Posts Tagged ‘nursing contracts’

Negotiating a Travel Nursing Contract

Posted in Travel Nursing, Uncategorized

Negotiating a Travel Nursing Contract

There are a few essential points to consider about travel nursing contracts. When interviewing a potential travel nursing agency, ask for a blank contract to get a feel for the things they typically include and negotiate.

Next, ALWAYS read each contract before you sign it. Don’t ever assume they are all the same, no matter how long you’ve been with this agency. Know what you’re agreeing to. So take a few minutes of quiet time to read it through carefully.

Before you ever accept an assignment, be sure you understand exactly what the assignment is. What type/size hospital is it? Which unit will you be assigned to? Who’s the nurse manager? What shift you’re expected to work; how many days/hours, which holidays, weekends, etc. What kind of orientation is included? What’s the dress code? Do you need scrubs, uniforms, or any special equipment? Will you be expected to draw your own labs? What is the float policy? What are the nurse-to-patient ratios? How many RNs, LPNs, and CNAs or unlicensed assistants will you be working with?

What is the actual pay? Are you salaried or hourly? What benefits are included and when do they start? What is the cost? Do they cover your family? What about liability insurance? Who pays for your travel expenses? Who arranges your itinerary? Can you work more hours?

Then you’ll need to do some research about the city and the hospital. What’s the population? What’s the median: age, level of education and income? What do local nurses make? What’s the cost of living? What’s the crime rate in this community? What kind of weather conditions can you expect?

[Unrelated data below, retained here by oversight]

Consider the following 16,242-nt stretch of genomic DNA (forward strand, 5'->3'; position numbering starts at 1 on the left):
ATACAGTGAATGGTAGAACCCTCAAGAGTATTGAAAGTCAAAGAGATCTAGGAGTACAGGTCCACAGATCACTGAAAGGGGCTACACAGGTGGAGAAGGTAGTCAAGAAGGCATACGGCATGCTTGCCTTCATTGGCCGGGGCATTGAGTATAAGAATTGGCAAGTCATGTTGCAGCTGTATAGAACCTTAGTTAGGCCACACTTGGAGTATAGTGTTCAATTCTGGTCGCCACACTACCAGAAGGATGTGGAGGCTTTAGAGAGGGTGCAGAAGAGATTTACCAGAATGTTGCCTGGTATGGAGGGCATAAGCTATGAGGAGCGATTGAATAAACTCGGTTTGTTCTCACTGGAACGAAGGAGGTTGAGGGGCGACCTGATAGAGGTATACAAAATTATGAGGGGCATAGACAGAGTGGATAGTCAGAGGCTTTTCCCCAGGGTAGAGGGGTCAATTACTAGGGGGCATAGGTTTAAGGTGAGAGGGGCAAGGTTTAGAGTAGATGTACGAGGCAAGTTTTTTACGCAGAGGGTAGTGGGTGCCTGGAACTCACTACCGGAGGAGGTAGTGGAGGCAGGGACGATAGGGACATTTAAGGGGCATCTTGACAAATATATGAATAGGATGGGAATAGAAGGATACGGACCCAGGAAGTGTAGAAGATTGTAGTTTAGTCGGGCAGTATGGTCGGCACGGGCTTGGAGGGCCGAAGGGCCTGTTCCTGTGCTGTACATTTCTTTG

You’ll also want to know all the details of the housing arrangements. Sometimes you’ll have a small apartment. Will it be furnished? Sometimes it will be an extended stay residence hotel. Sometimes it will be a standard motel or hotel room. Is there a per diem for meals? Will you have a kitchen and is it equipped? Are you expected to have a roommate? Who actually pays for this? Are you expected to pay and be reimbursed? What amenities are available or nearby? Will you have a rental car? What about security issues? Where do you park? Is it a secure or gated building or community?

Other considerations include any family or pets you may have and expect to accompany you on this assignment. Make sure the agency knows about them and makes necessary arrangements. You don’t want to find yourself in a strange city with your Labrador only to find out you’re not allowed to have him in your new apartment or hotel.

Discuss your own arrangements that may save the travel company money. Occasionally, you may have some of your own plans in a location. You may have a relative to stay with and don’t need housing. Sometimes your spouse carries the medical/dental benefits and you don’t need those. Perhaps you have an RV and won’t need housing, but will need RV hookups which cost considerably less than an apartment or hotel room. You should receive a stipend or an increase in your salary or hourly wages to cover these cost savings to the travel agency.

Make a list of all the things you need want and expect in your travel assignment and make sure they are all included in the contract. Don’t rely on an oral agreement.

Don’t ever accept an assignment until you understand it fully and are seriously ready to live up to the agreement. Hospitals depend on these agencies to provide quality nurses. The agencies depend on the nurses to fulfill their obligations. Life happens and there will be times when a travel nurse has to back out of a commitment, but these should be rare.

By Kathy Quan RN BSN

Kathy is the author of The Everything New Nurse Book, and author/owner of